Republican presidential candidate Mitt Romney claimed victory at the Iowa caucus late Tuesday night, but his failure to capture a decisive majority vote shows a lingering resistance from many Republicans who have repeatedly looked for someone - almost anyone - else.
Republican presidential candidate, former Massachusetts Gov. Mitt Romney and his wife Ann embrace at the Hotel Fort Des Moines on the night of the Iowa Caucuses January 3, 2012 in Des Moines, Iowa. [Xinhua]
The exceedingly close caucus results set up an uncertain timetable for determining the Republican presidential nominee, as with only 24.6 percent of the vote Romney was not clearly illuminated in Iowa as the Republican favorite.
Highlighting important divisions within the Republican Party, over three-quarters of Iowa Republicans still favored someone else, and may indicate that Romney's nomination battle could drag on longer than his campaign would like.
Despite his position as default frontrunner, outside his familiar Northeastern territory Romney struggles to capture a strong majority of support. Since he announced his candidacy in June, Romney has rarely posted more than 25 percent in national polls.
But it seems Republicans are not as much bothered by the bleak picture for Romney as by seeing alternative Republican frontrunners fizzling out one after another.
This so-called "anybody but Romney" phenomenon seems to primarily be driven by traditional Republican stalwarts such as Newt Gingrich - who derisively refers to Romney as a "Massachusetts moderate" and doubts if he is conservative enough to represent the Republican party - and the social conservatives and religious interest groups who distrust Romney's switched positions on abortion and other social issues.
As Gingrich placed a distant fourth in Iowa with 13.3 percent of the vote, the rise of Rick Santorum on the backs of evangelicals may be the last legitimate attempt to keep Romney from capturing the Republican nomination, and shows that the "last stand" may be fought primarily by the social conservatives who are still overwhelmingly hesitant to take his side.
Emboldened by recent endorsements from Christian evangelical leaders and an ensuing surge in the polls, former senator Santorum exceeded the expectations of many in Iowa and took 30,007 votes or 24.5 percent, a mere 8 votes shy of Romney' s winning total.
As historically one of the core support bases of the Republican Party, the evangelical vote is crucial to a strong Republican showing in the general election, and in perhaps the most significant statistic from the Iowa contest, only 14 percent of Christian evangelicals voted for Romney.
About 32 percent of evangelicals voted for Santorum in Iowa, and a combined 19 percent cast ballots for Santorum's social conservative competitors Rick Perry and Michele Bachmann.
With Bachmann dropping out of the presidential race Wednesday and the Perry campaign placing a dismal fifth in the caucus, analysts feel many of these candidates' votes could now go to Santorum, as social conservatives scramble to unite around their last "anybody but Romney" option.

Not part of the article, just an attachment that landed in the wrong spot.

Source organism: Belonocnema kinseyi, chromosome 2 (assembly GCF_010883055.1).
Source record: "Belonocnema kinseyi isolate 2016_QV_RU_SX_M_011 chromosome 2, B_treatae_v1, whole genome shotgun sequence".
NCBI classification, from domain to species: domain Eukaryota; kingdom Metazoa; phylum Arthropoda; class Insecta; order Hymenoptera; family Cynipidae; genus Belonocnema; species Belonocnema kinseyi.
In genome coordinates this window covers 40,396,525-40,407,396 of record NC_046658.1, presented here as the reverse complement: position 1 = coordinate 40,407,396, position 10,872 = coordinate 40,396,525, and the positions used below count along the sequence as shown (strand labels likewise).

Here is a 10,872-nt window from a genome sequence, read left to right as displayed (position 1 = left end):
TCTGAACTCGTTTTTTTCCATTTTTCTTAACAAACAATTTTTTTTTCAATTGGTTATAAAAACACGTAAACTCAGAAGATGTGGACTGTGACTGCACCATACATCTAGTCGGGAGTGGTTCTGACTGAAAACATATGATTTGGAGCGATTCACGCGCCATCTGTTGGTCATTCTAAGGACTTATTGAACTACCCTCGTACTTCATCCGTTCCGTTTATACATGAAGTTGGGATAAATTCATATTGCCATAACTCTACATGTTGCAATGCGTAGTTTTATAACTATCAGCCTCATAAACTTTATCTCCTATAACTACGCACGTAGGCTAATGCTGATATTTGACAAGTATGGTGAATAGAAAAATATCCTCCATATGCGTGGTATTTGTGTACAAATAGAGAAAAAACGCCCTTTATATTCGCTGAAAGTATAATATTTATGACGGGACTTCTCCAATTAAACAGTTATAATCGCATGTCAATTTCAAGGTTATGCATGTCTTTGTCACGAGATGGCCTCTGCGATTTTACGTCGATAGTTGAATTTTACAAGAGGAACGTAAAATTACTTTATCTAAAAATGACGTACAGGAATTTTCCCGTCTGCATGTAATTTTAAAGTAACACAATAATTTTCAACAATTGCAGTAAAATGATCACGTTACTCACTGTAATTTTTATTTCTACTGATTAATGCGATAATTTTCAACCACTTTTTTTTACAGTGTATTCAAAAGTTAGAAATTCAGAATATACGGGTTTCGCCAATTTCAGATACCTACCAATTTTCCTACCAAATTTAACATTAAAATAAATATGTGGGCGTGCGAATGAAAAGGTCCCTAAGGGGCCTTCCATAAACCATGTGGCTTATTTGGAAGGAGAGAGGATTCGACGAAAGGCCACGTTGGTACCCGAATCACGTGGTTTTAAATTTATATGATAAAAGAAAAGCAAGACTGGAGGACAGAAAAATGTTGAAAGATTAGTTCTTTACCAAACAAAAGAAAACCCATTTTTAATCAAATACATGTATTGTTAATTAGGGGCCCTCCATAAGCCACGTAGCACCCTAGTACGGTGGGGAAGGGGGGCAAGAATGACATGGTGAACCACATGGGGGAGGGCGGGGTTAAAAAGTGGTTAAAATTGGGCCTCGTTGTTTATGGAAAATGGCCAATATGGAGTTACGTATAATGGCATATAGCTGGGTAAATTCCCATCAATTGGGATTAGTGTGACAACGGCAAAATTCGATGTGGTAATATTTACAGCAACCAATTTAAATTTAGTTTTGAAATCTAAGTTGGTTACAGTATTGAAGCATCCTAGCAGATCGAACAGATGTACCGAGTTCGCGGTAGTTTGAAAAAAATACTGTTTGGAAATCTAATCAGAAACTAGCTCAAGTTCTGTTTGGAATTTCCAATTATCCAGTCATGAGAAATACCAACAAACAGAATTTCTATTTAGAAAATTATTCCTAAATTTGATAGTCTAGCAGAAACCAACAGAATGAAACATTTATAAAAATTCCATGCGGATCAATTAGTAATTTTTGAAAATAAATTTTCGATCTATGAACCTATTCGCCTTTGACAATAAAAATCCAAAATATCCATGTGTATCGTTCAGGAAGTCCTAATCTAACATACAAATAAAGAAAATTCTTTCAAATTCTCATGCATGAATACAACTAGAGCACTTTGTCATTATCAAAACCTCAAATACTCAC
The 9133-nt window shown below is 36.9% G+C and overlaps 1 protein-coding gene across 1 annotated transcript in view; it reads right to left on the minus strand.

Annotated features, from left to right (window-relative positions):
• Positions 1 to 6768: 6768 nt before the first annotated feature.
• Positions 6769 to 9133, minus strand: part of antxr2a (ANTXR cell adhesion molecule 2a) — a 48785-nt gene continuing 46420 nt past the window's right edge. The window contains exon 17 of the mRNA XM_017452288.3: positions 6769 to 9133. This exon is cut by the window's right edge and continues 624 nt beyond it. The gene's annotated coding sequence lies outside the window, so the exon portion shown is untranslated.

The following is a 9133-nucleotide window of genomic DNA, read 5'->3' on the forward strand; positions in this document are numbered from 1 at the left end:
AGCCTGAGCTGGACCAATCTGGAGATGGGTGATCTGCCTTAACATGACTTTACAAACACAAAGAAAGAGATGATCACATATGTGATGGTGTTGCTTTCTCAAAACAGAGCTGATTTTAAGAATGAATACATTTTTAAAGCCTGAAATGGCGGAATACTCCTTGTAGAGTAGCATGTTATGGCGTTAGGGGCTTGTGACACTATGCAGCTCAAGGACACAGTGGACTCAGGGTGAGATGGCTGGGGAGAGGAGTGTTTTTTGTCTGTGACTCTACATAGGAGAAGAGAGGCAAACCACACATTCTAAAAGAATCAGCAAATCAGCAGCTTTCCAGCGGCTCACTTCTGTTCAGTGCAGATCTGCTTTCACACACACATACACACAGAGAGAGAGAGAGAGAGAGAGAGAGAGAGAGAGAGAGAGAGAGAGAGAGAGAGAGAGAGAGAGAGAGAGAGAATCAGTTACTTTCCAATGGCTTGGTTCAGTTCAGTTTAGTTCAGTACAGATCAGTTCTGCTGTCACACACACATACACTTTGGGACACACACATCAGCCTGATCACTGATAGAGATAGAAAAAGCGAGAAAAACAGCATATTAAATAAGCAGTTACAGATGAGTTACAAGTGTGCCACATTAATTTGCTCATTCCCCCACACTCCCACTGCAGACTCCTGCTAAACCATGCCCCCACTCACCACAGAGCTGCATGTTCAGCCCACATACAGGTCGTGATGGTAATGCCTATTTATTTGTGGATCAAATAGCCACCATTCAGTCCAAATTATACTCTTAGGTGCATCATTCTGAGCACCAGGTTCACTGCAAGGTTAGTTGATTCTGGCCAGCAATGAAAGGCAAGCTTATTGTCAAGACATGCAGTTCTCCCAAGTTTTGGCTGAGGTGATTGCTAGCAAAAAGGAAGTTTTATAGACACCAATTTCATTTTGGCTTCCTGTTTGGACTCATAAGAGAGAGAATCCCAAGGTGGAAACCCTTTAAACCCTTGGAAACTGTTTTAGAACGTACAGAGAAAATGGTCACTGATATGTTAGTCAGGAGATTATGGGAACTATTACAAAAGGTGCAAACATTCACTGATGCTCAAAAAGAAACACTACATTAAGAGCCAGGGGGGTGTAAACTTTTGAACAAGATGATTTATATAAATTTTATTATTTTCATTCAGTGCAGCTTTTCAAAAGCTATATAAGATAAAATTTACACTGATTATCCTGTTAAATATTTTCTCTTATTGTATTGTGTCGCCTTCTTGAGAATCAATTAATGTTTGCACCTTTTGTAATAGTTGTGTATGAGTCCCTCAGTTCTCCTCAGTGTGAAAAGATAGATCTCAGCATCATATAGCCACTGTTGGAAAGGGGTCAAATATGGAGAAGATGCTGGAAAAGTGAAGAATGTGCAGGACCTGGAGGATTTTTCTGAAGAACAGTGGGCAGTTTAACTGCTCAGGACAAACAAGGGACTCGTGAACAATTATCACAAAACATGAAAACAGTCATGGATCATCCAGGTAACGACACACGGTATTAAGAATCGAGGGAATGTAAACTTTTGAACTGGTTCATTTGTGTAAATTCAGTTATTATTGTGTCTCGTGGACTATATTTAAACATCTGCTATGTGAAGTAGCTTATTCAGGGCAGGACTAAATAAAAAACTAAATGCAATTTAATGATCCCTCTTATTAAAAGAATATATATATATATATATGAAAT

As a united evangelical voting bloc could give Santorum a sizeable push, the preferences of this social interest group could be important for the Romney campaign to consider in the future.
Fortunately for Romney, next week's New Hampshire primary looks promising for a more decisive victory, as the latest Suffolk Tracking poll Tuesday currently has the former Massachusetts governor at 43 percent there.
If Romney holds on to New Hampshire, it could possibly give him momentum for the following South Carolina and Florida primaries at the end of January, possibly giving him the nomination by spring.
But as Iowa demonstrates, the fact remains that despite being referred to by many political analysts as the "default" Republican nominee - and the only candidate actually engaged by the Obama administration as a potential challenger - traditional Republican interest groups like Christian evangelicals and social conservatives continue to resist Romney, instead rallying around candidates like Santorum as long as they possibly can.
It is still unclear just how effectively Santorum and the rest of the Romney resistance will be able to organize in upcoming elections and hold out under pressure, as well as if their extremely conservative views could possibly be shared by the majority of voters.
Nonetheless, with millions of U.S. dollars in campaign fundraising, Romney is in a strong position to wait as long as the Republican nominating convention in August for the nod if he has to.
What is perhaps more important for Romney is just how politically damaged by fellow Republicans he could be at the end of the nomination process while President Obama comfortably watches, and if the evangelical Christians and social interest groups resisting Romney now will show up to vote for him on Election Day in November.